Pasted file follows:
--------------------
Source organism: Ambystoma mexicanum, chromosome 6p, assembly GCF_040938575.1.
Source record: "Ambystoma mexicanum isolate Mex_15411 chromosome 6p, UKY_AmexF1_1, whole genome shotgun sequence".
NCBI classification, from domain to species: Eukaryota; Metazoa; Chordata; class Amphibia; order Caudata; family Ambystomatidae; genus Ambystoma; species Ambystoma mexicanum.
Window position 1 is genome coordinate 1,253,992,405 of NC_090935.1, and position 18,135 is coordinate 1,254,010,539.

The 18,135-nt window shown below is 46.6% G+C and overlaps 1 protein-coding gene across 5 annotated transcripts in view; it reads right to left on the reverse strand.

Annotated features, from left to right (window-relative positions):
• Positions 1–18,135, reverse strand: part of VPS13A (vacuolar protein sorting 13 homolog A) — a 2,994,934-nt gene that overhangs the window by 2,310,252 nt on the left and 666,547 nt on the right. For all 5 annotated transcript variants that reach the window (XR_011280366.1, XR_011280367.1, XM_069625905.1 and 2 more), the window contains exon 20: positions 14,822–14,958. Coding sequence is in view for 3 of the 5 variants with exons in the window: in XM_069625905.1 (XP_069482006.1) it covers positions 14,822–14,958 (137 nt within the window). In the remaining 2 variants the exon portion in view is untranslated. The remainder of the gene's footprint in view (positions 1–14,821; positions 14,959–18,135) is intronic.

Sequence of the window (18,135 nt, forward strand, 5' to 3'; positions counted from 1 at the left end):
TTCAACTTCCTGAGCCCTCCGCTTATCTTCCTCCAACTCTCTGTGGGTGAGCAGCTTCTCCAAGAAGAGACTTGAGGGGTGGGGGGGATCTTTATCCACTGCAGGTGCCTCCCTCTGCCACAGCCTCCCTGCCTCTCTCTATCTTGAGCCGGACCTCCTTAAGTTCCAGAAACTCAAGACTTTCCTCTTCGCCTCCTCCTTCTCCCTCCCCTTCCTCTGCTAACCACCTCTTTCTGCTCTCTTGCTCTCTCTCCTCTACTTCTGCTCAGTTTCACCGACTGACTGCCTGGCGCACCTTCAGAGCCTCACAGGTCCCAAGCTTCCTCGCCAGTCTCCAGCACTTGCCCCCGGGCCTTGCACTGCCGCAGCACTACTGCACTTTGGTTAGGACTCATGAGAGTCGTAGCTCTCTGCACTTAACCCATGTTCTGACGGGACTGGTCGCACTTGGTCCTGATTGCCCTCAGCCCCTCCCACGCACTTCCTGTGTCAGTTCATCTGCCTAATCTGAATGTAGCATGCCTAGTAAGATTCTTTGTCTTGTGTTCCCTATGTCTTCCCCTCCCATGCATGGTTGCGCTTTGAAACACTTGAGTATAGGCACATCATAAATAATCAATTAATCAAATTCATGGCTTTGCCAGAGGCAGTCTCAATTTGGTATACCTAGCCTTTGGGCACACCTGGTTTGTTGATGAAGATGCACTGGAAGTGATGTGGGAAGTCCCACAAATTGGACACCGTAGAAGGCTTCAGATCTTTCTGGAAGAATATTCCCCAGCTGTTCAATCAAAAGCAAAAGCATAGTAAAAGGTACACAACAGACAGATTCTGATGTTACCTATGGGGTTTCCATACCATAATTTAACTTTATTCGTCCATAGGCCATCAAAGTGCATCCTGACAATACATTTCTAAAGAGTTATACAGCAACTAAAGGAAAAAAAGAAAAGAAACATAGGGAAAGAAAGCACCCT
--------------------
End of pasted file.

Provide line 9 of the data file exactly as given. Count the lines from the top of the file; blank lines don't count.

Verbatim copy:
TTCAACTTCCTGAGCCCTCCGCTTATCTTCCTCCAACTCTCTGTGGGTGAGCAGCTTCTCCAAGAAGAGACTTGAGGGGTGGGGGGGATCTTTATCCACTGCAGGTGCCTCCCTCTGCCACAGCCTCCCTGCCTCTCTCTATCTTGAGCCGGACCTCCTTAAGTTCCAGAAACTCAAGACTTTCCTCTTCGCCTCCTCCTTCTCCCTCCCCTTCCTCTGCTAACCACCTCTTTCTGCTCTCTTGCTCTCTCTCCTCTACTTCTGCTCAGTTTCACCGACTGACTGCCTGGCGCACCTTCAGAGCCTCACAGGTCCCAAGCTTCCTCGCCAGTCTCCAGCACTTGCCCCCGGGCCTTGCACTGCCGCAGCACTACTGCACTTTGGTTAGGACTCATGAGAGTCGTAGCTCTCTGCACTTAACCCATGTTCTGACGGGACTGGTCGCACTTGGTCCTGATTGCCCTCAGCCCCTCCCACGCACTTCCTGTGTCAGTTCATCTGCCTAATCTGAATGTAGCATGCCTAGTAAGATTCTTTGTCTTGTGTTCCCTATGTCTTCCCCTCCCATGCATGGTTGCGCTTTGAAACACTTGAGTATAGGCACATCATAAATAATCAATTAATCAAATTCATGGCTTTGCCAGAGGCAGTCTCAATTTGGTATACCTAGCCTTTGGGCACACCTGGTTTGTTGATGAAGATGCACTGGAAGTGATGTGGGAAGTCCCACAAATTGGACACCGTAGAAGGCTTCAGATCTTTCTGGAAGAATATTCCCCAGCTGTTCAATCAAAAGCAAAAGCATAGTAAAAGGTACACAACAGACAGATTCTGATGTTACCTATGGGGTTTCCATACCATAATTTAACTTTATTCGTCCATAGGCCATCAAAGTGCATCCTGACAATACATTTCTAAAGAGTTATACAGCAACTAAAGGAAAAAAAGAAAAGAAACATAGGGAAAGAAAGCACCCT